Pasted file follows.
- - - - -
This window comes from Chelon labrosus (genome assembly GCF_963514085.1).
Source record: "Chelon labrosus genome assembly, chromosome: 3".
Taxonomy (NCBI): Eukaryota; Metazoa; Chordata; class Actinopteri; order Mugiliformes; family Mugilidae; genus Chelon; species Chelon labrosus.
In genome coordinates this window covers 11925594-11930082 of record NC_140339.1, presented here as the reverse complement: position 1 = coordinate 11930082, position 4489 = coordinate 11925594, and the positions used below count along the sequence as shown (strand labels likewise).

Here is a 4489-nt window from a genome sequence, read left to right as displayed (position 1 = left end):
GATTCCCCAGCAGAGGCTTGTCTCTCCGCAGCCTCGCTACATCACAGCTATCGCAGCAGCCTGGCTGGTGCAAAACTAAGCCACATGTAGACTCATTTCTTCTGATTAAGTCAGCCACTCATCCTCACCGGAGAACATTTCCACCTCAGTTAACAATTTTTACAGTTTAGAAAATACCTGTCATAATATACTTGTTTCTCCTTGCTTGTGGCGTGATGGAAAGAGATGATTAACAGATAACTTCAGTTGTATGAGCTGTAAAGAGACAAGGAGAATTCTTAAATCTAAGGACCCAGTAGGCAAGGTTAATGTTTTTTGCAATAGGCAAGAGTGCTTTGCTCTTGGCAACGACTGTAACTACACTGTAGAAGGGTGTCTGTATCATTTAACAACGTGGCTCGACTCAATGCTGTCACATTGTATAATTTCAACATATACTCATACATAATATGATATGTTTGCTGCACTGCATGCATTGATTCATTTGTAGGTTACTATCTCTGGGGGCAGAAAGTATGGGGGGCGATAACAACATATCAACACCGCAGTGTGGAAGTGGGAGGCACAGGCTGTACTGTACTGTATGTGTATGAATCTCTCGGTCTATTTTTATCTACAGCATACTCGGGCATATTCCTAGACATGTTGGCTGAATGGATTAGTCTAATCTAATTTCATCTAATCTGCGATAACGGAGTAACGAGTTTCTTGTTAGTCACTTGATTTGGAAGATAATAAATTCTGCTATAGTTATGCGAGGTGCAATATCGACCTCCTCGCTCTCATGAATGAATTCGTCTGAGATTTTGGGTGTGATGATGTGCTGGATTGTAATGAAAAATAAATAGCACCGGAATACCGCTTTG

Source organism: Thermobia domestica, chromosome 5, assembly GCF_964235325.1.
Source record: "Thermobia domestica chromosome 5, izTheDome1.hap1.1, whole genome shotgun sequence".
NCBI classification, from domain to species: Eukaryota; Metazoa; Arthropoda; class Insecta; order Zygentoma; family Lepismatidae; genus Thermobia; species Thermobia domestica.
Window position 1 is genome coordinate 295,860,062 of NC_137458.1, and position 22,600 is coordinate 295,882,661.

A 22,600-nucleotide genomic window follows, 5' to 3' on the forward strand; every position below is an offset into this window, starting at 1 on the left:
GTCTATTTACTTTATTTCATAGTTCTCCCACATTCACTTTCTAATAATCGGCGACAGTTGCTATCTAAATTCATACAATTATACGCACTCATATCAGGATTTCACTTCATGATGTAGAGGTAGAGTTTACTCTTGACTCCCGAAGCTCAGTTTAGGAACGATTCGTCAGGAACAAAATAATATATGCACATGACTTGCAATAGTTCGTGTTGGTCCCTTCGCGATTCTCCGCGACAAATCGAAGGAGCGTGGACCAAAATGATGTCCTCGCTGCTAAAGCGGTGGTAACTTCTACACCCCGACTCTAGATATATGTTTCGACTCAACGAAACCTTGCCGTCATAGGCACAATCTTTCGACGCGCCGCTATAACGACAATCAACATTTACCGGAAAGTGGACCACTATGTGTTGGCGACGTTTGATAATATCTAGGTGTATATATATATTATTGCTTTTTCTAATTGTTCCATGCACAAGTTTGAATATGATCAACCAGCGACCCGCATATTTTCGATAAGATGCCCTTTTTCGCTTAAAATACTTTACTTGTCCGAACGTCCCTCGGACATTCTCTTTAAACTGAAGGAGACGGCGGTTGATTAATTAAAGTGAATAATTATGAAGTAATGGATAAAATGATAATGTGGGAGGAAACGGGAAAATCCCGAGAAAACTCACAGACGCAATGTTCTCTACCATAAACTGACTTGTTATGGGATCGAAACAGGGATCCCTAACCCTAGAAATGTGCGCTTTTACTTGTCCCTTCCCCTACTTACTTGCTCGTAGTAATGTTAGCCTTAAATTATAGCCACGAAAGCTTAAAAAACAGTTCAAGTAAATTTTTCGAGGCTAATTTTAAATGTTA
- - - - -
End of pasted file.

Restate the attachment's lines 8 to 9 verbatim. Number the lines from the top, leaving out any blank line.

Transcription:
Source record: "Thermobia domestica chromosome 5, izTheDome1.hap1.1, whole genome shotgun sequence".
NCBI classification, from domain to species: Eukaryota; Metazoa; Arthropoda; class Insecta; order Zygentoma; family Lepismatidae; genus Thermobia; species Thermobia domestica.